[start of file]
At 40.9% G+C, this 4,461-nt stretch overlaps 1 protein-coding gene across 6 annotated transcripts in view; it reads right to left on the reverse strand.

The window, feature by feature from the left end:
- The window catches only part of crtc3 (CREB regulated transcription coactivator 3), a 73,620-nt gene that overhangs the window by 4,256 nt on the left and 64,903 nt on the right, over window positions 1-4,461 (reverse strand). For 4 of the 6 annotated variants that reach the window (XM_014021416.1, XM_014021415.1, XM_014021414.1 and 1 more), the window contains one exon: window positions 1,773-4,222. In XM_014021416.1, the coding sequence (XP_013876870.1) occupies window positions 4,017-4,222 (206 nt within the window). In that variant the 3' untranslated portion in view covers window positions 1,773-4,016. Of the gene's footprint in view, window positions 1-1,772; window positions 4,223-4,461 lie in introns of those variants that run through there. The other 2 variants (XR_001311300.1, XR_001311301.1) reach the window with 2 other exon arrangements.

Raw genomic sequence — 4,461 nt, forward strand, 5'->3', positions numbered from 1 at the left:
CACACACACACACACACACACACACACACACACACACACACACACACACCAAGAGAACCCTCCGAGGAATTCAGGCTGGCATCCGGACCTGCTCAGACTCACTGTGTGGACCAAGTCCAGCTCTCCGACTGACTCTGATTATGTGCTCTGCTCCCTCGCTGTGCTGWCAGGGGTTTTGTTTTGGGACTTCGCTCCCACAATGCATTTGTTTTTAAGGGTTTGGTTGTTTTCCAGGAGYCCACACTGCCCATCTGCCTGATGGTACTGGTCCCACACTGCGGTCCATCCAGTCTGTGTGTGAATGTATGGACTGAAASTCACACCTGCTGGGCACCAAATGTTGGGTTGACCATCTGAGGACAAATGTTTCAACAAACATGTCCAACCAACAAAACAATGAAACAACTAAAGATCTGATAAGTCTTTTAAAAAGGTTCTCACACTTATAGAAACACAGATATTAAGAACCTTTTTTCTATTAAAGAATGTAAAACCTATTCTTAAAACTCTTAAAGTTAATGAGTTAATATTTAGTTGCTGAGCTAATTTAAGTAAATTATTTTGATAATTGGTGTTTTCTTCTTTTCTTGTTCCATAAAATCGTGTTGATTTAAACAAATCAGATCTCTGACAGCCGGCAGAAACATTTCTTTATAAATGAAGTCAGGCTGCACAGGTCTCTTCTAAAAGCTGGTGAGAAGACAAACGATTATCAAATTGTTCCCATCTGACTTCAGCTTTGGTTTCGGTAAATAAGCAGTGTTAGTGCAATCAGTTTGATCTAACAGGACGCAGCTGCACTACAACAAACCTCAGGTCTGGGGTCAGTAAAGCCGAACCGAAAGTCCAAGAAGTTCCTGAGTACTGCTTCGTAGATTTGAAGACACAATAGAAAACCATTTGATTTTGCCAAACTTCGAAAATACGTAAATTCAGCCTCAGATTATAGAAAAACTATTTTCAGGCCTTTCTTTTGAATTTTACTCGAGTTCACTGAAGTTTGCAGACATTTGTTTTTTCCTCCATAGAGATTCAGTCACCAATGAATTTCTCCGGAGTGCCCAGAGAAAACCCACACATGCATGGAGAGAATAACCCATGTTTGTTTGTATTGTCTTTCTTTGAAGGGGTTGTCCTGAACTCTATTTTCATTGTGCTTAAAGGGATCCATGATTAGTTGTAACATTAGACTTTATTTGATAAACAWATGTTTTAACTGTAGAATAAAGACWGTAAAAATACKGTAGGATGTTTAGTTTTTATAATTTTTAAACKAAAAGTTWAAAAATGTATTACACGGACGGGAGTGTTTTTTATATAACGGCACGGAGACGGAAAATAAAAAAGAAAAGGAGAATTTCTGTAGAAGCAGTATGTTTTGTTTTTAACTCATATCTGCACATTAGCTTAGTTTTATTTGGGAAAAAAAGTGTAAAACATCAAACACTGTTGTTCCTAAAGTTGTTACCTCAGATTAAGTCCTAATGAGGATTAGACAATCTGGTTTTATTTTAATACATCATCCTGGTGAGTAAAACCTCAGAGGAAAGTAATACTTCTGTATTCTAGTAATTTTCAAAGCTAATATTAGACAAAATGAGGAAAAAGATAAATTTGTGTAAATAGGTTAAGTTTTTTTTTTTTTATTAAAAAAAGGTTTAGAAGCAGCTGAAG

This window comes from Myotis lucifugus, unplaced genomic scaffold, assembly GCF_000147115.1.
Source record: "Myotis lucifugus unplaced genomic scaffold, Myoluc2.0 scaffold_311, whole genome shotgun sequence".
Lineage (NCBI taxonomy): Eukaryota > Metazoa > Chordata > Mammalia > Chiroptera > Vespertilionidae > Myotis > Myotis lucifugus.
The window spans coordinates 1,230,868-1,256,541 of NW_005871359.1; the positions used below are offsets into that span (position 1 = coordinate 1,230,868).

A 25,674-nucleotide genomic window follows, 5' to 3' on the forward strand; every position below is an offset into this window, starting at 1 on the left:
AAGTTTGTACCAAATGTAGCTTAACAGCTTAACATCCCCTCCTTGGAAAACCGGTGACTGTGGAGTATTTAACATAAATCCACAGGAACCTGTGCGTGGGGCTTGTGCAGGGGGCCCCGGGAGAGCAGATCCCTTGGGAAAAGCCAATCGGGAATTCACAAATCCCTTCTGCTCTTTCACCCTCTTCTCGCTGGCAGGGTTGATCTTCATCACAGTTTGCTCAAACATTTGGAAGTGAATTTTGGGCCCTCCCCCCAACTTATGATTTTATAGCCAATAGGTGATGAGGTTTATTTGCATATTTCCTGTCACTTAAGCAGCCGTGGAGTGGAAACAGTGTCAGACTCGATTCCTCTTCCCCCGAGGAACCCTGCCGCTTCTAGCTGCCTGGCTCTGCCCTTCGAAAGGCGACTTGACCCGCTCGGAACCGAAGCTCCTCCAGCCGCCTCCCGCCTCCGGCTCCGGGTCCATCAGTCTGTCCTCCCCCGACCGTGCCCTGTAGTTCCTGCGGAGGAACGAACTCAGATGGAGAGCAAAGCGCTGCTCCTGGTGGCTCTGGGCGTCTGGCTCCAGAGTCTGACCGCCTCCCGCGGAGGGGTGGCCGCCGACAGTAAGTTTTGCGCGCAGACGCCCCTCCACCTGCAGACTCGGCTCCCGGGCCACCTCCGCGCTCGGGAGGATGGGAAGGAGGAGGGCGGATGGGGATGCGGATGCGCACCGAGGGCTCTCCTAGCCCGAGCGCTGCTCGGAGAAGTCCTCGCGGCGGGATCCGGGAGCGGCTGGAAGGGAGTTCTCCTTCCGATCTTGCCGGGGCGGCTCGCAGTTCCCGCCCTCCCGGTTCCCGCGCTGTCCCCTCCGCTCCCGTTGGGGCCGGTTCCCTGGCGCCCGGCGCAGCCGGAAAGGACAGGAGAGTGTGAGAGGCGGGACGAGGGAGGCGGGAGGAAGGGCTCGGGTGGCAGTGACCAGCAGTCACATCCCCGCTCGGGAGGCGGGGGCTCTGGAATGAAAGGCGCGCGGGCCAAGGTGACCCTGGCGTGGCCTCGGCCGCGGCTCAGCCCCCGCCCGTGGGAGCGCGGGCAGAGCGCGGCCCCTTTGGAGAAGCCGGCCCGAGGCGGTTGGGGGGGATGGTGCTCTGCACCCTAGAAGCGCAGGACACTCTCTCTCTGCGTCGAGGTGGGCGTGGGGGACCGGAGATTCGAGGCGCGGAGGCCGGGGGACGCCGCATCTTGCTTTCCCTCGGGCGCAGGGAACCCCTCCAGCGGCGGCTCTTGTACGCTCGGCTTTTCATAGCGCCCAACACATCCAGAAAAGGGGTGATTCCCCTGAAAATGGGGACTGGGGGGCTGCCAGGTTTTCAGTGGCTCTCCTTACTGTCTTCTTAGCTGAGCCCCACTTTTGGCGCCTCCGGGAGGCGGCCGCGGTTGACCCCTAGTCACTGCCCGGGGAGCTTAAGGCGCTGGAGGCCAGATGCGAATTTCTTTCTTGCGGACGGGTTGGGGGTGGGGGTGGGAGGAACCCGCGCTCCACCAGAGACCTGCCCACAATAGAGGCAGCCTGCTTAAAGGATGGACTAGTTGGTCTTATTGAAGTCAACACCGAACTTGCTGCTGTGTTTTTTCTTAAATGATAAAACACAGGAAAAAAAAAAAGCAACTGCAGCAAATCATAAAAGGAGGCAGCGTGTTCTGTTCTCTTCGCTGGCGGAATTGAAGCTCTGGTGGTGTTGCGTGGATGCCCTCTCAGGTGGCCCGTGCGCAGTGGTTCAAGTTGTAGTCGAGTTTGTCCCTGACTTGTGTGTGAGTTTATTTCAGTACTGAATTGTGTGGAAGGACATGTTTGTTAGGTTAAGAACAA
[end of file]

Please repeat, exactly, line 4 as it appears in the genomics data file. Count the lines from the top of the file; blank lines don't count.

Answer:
Raw genomic sequence — 4,461 nt, forward strand, 5'->3', positions numbered from 1 at the left: